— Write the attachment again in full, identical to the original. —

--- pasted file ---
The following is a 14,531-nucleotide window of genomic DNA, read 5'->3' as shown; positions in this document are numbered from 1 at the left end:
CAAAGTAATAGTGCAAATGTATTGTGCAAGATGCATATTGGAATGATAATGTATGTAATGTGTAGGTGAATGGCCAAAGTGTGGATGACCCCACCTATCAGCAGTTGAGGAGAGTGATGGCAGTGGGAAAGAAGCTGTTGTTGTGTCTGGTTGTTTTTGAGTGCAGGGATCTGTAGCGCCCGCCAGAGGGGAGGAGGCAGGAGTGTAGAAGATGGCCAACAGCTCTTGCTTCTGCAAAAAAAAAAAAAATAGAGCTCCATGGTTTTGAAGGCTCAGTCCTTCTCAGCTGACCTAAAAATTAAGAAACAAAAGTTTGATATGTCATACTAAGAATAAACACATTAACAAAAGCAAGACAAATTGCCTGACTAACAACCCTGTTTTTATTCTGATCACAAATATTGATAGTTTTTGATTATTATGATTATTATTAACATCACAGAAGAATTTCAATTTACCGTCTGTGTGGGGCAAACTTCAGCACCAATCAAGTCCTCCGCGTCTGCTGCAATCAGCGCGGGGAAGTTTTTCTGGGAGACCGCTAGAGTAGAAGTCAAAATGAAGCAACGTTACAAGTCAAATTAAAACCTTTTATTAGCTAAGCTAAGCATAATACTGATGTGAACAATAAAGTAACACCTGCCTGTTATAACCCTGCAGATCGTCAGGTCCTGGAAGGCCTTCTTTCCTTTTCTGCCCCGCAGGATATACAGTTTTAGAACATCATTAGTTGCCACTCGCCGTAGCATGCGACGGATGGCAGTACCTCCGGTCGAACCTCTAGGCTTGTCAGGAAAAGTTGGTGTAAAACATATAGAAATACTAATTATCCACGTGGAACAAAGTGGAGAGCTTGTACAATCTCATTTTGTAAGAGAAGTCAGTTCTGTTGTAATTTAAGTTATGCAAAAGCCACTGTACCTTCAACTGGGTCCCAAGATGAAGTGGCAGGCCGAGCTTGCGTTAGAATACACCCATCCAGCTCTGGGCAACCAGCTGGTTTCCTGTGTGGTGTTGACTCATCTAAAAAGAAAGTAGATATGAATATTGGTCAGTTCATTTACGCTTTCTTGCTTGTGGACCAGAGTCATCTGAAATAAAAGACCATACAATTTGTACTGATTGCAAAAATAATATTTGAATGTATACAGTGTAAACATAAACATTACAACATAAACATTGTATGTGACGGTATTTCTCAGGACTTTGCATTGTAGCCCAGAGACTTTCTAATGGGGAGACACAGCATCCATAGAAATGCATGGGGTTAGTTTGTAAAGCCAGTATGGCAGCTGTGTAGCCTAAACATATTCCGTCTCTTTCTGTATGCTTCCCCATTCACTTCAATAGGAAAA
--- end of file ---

The following is a 14,531-nucleotide window of genomic DNA, read 5'->3' as shown; positions in this document are numbered from 1 at the left end:
CAAAGTAATAGTGCAAATGTATTGTGCAAGATGCATATTGGAATGATAATGTATGTAATGTGTAGGTGAATGGCCAAAGTGTGGATGACCCCACCTATCAGCAGTTGAGGAGAGTGATGGCAGTGGGAAAGAAGCTGTTGTTGTGTCTGGTTGTTTTTGAGTGCAGGGATCTGTAGCGCCCGCCAGAGGGGAGGAGGCAGGAGTGTAGAAGATGGCCAACAGCTCTTGCTTCTGCAAAAAAAAAAAAAATAGAGCTCCATGGTTTTGAAGGCTCAGTCCTTCTCAGCTGACCTAAAAATTAAGAAACAAAAGTTTGATATGTCATACTAAGAATAAACACATTAACAAAAGCAAGACAAATTGCCTGACTAACAACCCTGTTTTTATTCTGATCACAAATATTGATAGTTTTTGATTATTATGATTATTATTAACATCACAGAAGAATTTCAATTTACCGTCTGTGTGGGGCAAACTTCAGCACCAATCAAGTCCTCCGCGTCTGCTGCAATCAGCGCGGGGAAGTTTTTCTGGGAGACCGCTAGAGTAGAAGTCAAAATGAAGCAACGTTACAAGTCAAATTAAAACCTTTTATTAGCTAAGCTAAGCATAATACTGATGTGAACAATAAAGTAACACCTGCCTGTTATAACCCTGCAGATCGTCAGGTCCTGGAAGGCCTTCTTTCCTTTTCTGCCCCGCAGGATATACAGTTTTAGAACATCATTAGTTGCCACTCGCCGTAGCATGCGACGGATGGCAGTACCTCCGGTCGAACCTCTAGGCTTGTCAGGAAAAGTTGGTGTAAAACATATAGAAATACTAATTATCCACGTGGAACAAAGTGGAGAGCTTGTACAATCTCATTTTGTAAGAGAAGTCAGTTCTGTTGTAATTTAAGTTATGCAAAAGCCACTGTACCTTCAACTGGGTCCCAAGATGAAGTGGCAGGCCGAGCTTGCGTTAGAATACACCCATCCAGCTCTGGGCAACCAGCTGGTTTCCTGTGTGGTGTTGACTCATCTAAAAAGAAAGTAGATATGAATATTGGTCAGTTCATTTACGCTTTCTTGCTTGTGGACCAGAGTCATCTGAAATAAAAGACCATACAATTTGTACTGATTGCAAAAATAATATTTGAATGTATACAGTGTAAACATAAACATTACAACATAAACATTGTATGTGACGGTATTTCTCAGGACTTTGCATTGTAGCCCAGAGACTTTCTAATGGGGAGACACAGCATCCATAGAAATGCATGGGGTTAGTTTGTAAAGCCAGTATGGCAGCTGTGTAGCCTAAACATATTCCGTCTCTTTCTGTATGCTTCCCCATTCACTTCAATAGGAAAA